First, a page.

New VMS Features Worth Your Time and Attention at ISC West 2020
UPDATE: ISC West 2020 has been postponed until Oct. 5-8 due to concerns over the spread of coronavirus/COVID-19.
ISC West, the world's largest security industry trade show, is just around the corner. This in-person show gathered more than 1,000 manufacturers and over 30,000 visitors from all over the world in 2019. On top of that, more than 200 brands exhibited at ISC West for the first time. This year's event promises to be just as exciting, if not more so. Let’s overview some leading security trends in video management systems development, and what's worth your time and attention at ISC West 2020.
Emerging two or three years ago, the AI-based video analytics market is experiencing a boom in growth. The prototypes and ideas displayed at ISC West 2019 could already be part of a functioning system today. There's a lot of hype around this new trend. So, if you're looking for solutions for your needs, it is important to be able to tell the difference between technologies that work and marketing bluster. To do that, you have to understand what today's AI-based analytics (also often referred to as a neural network, deep learning, or machine learning) can and can't do.
Let's start with what AI can't do in video surveillance. It can't analyze the sequence in which events occur or understand the 'logic' of what's happening in the scene. In other words, there's no such thing as a 'suspicious behavior detection tool'. Nevertheless, neural networks are really good at recognizing and classifying objects. For instance, they can distinguish humans from vehicles, vehicles from other moving objects, and cyclists from pedestrians.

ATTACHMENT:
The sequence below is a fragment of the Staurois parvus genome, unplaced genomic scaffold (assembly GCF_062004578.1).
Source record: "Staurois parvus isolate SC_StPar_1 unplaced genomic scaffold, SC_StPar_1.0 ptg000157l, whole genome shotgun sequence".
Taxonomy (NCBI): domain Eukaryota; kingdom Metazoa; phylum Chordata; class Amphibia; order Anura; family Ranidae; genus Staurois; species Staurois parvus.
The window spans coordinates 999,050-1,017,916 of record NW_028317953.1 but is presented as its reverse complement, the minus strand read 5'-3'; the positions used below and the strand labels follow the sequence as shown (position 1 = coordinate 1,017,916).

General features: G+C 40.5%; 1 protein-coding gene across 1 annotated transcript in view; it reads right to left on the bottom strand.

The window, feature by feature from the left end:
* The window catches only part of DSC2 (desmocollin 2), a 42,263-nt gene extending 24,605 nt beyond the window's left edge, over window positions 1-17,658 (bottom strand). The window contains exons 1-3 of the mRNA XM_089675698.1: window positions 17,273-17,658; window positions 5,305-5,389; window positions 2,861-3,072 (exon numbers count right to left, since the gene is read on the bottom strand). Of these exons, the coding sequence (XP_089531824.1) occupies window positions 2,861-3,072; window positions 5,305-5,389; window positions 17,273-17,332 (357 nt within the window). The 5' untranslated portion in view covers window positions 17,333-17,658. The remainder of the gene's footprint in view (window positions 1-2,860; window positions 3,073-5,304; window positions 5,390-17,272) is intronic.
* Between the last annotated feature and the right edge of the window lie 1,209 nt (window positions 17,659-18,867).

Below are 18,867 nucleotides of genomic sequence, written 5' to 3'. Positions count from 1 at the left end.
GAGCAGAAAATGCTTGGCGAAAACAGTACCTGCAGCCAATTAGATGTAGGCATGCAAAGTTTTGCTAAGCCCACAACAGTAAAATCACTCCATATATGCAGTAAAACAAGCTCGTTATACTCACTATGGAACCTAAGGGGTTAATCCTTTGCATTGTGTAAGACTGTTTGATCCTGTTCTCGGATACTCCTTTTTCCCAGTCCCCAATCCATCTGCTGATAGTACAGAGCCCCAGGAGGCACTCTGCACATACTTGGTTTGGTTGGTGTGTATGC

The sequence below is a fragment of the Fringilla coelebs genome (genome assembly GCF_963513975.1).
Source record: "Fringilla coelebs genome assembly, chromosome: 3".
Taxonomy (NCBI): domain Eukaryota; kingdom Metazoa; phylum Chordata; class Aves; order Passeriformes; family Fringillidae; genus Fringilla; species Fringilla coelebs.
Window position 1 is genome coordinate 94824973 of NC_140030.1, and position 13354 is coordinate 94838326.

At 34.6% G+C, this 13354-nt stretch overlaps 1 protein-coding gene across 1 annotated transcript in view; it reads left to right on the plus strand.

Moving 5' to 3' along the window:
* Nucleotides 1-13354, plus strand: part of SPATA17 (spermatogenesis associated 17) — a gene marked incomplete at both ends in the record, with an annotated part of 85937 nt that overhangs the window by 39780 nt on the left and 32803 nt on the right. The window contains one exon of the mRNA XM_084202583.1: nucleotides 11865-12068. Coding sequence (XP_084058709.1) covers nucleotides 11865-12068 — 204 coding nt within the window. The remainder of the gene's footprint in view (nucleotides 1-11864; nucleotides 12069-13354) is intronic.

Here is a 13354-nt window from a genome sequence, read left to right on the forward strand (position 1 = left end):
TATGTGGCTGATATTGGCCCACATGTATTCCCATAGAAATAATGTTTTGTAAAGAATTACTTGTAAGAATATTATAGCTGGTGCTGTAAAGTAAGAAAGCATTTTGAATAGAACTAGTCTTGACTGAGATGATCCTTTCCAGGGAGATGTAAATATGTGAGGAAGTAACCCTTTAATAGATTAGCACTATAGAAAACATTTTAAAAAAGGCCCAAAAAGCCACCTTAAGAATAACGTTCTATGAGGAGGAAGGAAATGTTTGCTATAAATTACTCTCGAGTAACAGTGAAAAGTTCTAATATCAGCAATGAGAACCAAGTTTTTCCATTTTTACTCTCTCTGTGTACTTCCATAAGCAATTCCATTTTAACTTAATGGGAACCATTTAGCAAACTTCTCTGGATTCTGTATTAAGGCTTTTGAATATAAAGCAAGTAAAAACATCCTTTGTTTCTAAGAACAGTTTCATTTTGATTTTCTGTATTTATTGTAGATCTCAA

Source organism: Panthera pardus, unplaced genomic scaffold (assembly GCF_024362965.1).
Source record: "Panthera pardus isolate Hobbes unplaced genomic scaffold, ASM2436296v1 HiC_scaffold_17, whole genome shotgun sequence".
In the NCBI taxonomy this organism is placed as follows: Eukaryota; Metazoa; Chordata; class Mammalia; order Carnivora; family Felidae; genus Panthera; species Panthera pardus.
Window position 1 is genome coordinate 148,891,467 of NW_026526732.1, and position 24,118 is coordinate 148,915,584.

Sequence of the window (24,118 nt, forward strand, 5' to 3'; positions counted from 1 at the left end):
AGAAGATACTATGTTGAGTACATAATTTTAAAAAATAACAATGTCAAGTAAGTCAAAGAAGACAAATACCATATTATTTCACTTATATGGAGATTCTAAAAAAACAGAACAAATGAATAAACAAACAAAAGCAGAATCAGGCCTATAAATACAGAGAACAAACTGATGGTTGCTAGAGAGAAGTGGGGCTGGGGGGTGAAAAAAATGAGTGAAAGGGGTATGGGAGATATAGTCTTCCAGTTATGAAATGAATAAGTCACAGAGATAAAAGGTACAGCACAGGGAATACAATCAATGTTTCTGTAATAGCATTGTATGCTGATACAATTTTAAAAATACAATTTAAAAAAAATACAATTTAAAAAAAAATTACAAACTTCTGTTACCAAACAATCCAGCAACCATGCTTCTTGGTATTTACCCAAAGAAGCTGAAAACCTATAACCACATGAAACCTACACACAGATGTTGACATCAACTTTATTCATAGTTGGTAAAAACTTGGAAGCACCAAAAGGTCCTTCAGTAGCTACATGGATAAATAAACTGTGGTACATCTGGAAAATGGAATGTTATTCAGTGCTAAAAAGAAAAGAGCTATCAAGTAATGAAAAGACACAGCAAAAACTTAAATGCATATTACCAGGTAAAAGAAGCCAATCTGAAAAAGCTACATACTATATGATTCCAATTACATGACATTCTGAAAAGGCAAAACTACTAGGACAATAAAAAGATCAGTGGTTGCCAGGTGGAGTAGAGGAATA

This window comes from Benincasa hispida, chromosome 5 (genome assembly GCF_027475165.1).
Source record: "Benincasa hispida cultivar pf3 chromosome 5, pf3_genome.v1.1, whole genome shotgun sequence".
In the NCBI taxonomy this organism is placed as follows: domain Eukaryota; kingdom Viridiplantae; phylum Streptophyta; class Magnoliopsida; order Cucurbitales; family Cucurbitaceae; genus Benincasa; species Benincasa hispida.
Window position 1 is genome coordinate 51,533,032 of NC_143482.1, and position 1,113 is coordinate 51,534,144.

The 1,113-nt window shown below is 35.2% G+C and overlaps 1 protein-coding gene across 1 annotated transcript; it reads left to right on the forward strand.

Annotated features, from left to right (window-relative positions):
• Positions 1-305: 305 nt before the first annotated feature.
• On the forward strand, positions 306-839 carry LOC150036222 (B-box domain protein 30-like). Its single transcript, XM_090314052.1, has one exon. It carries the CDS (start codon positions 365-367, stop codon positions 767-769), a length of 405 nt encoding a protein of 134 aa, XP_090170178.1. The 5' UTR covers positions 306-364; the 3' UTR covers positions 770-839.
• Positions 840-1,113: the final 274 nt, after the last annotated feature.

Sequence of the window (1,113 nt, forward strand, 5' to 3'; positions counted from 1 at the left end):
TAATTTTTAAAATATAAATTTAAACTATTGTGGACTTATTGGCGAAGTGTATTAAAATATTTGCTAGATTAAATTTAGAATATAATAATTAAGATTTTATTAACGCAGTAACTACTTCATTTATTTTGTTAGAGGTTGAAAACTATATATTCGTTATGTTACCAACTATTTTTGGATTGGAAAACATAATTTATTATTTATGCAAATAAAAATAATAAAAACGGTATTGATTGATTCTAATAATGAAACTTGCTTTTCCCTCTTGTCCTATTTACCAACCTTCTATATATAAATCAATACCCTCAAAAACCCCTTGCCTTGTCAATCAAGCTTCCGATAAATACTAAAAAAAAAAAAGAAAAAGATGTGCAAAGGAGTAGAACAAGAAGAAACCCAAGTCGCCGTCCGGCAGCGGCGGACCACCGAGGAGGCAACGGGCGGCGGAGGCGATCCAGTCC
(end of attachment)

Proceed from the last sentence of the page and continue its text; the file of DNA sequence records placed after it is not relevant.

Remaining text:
Neural network trackers
This technology is primarily used as a neural network tracker or object tracker that can identify and track objects of a specific type. Usually, it's applied to complex scenes with a large amount of non-relevant details where a classic tracker would drown in false alarms. The neural tracker can be used to detect people in dangerous areas at production facilities, cyclists riding on pedestrian lanes, or poachers trying to sneak into a nature preserve.
Object identification function can be used for other site-specific tasks, such as detecting people without a helmet or a high-visibility vest at facilities where those are required by safety regulations. It can also be used to detect fire and smoke in open spaces, or at big premises with high ceilings or active air circulation, where common fire alarm systems can't be used or may go off too late.
Behavior analytics is another field of analytics based on artificial neural networks. Even if recognizing suspicious or inappropriate behavior is nearly impossible, it can detect risky situations based on human postures, such as an active shooter pose, raised arms, crouching, or man down. In addition to that, AI has been successfully used to perform facial and license plate recognition for quite some time now. Although these systems aren't new, their recognition quality improves each year.
Looking for solutions? You'll definitely find some interesting and new options from developers specializing in VMS and modular AI analytics at ISC West 2020.
The ability to perform a quick, flexible search in a video archive is one of the most important features of a video surveillance system. In many ways, it's even more important than real-time monitoring itself. Constantly keeping an eye out for what's happening onsite is the security service's job. Medium- to large-sized companies usually have that kind of department. Meanwhile, lots of small businesses and households use video footage to investigate accidents, resolve conflicts, or analyze employee's work. They generally don't need real-time monitoring, but video search is a crucial element.
The most basic search tools offer an interface that enables easy access to recorded video and event-based search (from video analytics, detectors, etc.). Smart systems with forensic search features that allow the user to set criteria enhance the system's search capabilities even more.
How it works